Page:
Never leave your dog in a parked car - RSPCA warning during hot spell
PUBLISHED: 15:59 06 May 2018 | UPDATED: 18:23 06 May 2018
Dog owners are being urged never to leave their pets unattended in parked cars as Bank Holiday Monday is set to be the hottest on record.
Last year, calls to the RSPCA charity about animals overheating reached nearly 8,000 with 90pc of them dogs. There were 170 calls in Norfolk, 154 in Suffolk and 146 in Cambridgeshire.
The RSPCA leads a coalition of other groups and organisations in its annual campaign during the summer months, raising awareness of the dangers associated with leaving pets in cars, caravans, conservatories and outbuildings during hot, summer weather.
The bank holiday is Dogs Die in Hot Cars Awareness day and RSPCA dog welfare expert Lisa Hens said: “It’s really concerning to see that the number of calls about this issue actually rose last year when it had been steadily falling over previous years.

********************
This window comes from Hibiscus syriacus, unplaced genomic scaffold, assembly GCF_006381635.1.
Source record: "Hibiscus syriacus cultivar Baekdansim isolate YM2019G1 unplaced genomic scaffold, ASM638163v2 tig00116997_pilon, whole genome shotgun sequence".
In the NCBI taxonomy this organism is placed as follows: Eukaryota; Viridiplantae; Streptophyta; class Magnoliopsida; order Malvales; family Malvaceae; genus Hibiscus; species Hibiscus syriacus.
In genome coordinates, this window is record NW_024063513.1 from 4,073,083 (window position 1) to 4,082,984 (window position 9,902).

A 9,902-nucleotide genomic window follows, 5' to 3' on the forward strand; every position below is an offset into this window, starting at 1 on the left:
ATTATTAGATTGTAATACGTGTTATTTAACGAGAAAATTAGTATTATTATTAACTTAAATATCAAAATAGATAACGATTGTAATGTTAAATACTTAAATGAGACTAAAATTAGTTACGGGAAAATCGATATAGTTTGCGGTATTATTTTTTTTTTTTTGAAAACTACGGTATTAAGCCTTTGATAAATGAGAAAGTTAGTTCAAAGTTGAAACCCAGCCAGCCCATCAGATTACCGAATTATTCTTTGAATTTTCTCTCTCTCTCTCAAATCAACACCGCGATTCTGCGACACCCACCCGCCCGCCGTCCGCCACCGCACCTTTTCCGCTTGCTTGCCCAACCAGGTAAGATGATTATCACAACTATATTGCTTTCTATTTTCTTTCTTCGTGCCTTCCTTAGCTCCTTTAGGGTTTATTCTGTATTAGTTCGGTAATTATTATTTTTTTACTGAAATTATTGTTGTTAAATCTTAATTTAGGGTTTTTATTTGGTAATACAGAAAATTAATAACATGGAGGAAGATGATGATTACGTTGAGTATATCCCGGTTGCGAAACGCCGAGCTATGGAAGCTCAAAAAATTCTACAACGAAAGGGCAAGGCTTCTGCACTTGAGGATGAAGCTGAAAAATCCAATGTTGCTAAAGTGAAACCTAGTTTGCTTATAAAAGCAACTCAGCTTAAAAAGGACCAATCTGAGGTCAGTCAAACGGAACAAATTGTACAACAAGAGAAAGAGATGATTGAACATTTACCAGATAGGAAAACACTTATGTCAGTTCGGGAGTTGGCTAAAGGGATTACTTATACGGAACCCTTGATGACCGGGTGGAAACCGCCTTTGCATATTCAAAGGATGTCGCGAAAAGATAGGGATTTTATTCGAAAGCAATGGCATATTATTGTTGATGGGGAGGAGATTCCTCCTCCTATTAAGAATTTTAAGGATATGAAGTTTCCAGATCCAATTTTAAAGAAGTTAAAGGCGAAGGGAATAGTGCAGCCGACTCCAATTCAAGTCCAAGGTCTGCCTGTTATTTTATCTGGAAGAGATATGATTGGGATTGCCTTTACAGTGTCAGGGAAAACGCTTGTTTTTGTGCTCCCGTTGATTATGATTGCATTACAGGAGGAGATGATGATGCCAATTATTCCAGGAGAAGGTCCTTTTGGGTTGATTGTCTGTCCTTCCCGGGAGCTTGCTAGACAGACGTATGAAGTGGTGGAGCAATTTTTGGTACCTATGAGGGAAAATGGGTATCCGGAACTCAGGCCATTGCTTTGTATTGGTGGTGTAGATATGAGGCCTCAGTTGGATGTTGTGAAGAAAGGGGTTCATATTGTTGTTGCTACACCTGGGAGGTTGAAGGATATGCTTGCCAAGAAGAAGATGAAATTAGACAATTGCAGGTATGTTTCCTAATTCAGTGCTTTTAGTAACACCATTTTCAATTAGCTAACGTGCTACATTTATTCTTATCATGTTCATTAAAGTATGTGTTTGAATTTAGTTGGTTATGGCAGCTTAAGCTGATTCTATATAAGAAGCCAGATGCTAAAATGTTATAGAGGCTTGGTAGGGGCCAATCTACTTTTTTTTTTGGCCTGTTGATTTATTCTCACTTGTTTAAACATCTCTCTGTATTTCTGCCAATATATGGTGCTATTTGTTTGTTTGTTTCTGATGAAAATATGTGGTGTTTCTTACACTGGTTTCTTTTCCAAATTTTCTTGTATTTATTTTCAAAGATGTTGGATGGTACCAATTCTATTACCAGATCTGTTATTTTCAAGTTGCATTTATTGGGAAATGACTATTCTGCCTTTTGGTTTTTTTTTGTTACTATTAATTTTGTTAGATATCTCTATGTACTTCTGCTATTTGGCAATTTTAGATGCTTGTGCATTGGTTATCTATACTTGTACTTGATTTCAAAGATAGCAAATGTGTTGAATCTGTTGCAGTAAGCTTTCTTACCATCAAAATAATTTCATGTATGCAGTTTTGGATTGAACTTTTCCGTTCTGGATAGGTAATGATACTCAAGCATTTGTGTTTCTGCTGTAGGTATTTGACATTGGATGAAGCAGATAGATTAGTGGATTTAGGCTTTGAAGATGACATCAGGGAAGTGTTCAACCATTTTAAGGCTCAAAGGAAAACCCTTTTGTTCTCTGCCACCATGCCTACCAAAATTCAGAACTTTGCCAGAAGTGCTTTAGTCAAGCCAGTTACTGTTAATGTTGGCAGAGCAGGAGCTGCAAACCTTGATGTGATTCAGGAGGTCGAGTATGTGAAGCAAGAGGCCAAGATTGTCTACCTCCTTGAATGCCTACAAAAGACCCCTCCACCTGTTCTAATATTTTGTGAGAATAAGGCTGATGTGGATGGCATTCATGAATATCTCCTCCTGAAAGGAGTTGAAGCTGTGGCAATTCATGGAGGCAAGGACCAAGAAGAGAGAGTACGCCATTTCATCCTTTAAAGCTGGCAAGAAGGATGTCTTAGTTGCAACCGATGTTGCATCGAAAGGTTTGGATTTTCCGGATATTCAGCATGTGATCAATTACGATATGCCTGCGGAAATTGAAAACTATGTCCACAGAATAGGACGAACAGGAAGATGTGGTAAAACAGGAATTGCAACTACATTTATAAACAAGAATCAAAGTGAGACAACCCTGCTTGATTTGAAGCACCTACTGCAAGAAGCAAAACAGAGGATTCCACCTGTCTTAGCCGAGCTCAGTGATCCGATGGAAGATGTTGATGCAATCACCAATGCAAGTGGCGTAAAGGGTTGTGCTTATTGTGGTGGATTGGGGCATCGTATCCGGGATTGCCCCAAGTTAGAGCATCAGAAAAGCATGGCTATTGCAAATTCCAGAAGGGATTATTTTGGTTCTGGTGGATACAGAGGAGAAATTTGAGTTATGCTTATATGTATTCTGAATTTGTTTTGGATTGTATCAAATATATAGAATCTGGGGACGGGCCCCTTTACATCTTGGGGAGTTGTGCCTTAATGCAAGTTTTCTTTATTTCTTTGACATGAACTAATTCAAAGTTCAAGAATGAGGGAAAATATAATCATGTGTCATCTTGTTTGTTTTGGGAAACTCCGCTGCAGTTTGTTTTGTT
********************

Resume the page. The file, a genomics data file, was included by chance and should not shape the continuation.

“It’s so dangerous to leave your pet inside any hot environment whether it be a car, a conservatory or even a caravan. The temperature inside a car can soar to 47°C within minutes, even when the outside temperature is just 22°C and this can be fatal for a dog.
“Opening a window, parking in the shade or leaving a bowl of water for your dog isn’t enough and still leaves dogs in serious danger of suffering from heatstroke. And popping into the shop for five minutes is long enough for your dog to be affected.
“Dogs are covered in fur and do not sweat in the same way as humans do. Unlike humans, dogs pant to help keep themselves cool. The effectiveness of panting is reduced at high temperatures and humidities. Cars heat up very rapidly in hot – or even warm – weather.”
If you see a dog in a car on a hot day, dial 999 in an emergency and report it to police. The RSPCA may not be able to attend quickly enough and, with no powers of entry, it would need police assistance at such an incident. If the animal is displaying any sign of heatstroke - such as panting heavily, drooling excessively, is lethargic or uncoordinated, or collapsed and vomiting - call 999 immediately.